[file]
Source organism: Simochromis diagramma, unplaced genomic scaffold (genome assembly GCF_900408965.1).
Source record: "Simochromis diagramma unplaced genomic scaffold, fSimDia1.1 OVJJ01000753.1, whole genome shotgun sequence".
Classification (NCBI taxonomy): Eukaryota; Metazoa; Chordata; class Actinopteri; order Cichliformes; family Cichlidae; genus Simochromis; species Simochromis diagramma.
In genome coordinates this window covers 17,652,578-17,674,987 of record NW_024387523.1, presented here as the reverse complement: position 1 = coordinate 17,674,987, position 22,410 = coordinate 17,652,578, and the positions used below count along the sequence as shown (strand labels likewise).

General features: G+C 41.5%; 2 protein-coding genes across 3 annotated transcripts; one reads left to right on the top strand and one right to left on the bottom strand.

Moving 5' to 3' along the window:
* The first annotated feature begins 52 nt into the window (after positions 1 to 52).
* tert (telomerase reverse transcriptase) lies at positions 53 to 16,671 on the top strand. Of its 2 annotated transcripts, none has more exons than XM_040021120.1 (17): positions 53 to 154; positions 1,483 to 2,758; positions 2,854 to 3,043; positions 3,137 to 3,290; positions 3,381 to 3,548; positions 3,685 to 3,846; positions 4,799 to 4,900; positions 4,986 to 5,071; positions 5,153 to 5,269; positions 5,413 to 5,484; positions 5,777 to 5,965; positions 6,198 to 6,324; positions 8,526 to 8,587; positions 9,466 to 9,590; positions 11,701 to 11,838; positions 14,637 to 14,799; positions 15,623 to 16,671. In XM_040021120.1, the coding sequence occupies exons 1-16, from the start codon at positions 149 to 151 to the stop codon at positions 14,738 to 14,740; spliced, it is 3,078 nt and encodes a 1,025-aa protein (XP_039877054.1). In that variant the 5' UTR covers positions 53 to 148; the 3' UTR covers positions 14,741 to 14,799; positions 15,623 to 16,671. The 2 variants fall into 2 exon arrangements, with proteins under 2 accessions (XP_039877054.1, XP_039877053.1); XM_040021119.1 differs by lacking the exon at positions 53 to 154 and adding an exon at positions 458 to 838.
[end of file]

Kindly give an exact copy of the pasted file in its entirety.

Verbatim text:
Source organism: Simochromis diagramma, unplaced genomic scaffold (genome assembly GCF_900408965.1).
Source record: "Simochromis diagramma unplaced genomic scaffold, fSimDia1.1 OVJJ01000753.1, whole genome shotgun sequence".
Classification (NCBI taxonomy): Eukaryota; Metazoa; Chordata; class Actinopteri; order Cichliformes; family Cichlidae; genus Simochromis; species Simochromis diagramma.
In genome coordinates this window covers 17,652,578-17,674,987 of record NW_024387523.1, presented here as the reverse complement: position 1 = coordinate 17,674,987, position 22,410 = coordinate 17,652,578, and the positions used below count along the sequence as shown (strand labels likewise).

General features: G+C 41.5%; 2 protein-coding genes across 3 annotated transcripts; one reads left to right on the top strand and one right to left on the bottom strand.

Moving 5' to 3' along the window:
* The first annotated feature begins 52 nt into the window (after positions 1 to 52).
* tert (telomerase reverse transcriptase) lies at positions 53 to 16,671 on the top strand. Of its 2 annotated transcripts, none has more exons than XM_040021120.1 (17): positions 53 to 154; positions 1,483 to 2,758; positions 2,854 to 3,043; positions 3,137 to 3,290; positions 3,381 to 3,548; positions 3,685 to 3,846; positions 4,799 to 4,900; positions 4,986 to 5,071; positions 5,153 to 5,269; positions 5,413 to 5,484; positions 5,777 to 5,965; positions 6,198 to 6,324; positions 8,526 to 8,587; positions 9,466 to 9,590; positions 11,701 to 11,838; positions 14,637 to 14,799; positions 15,623 to 16,671. In XM_040021120.1, the coding sequence occupies exons 1-16, from the start codon at positions 149 to 151 to the stop codon at positions 14,738 to 14,740; spliced, it is 3,078 nt and encodes a 1,025-aa protein (XP_039877054.1). In that variant the 5' UTR covers positions 53 to 148; the 3' UTR covers positions 14,741 to 14,799; positions 15,623 to 16,671. The 2 variants fall into 2 exon arrangements, with proteins under 2 accessions (XP_039877054.1, XP_039877053.1); XM_040021119.1 differs by lacking the exon at positions 53 to 154 and adding an exon at positions 458 to 838.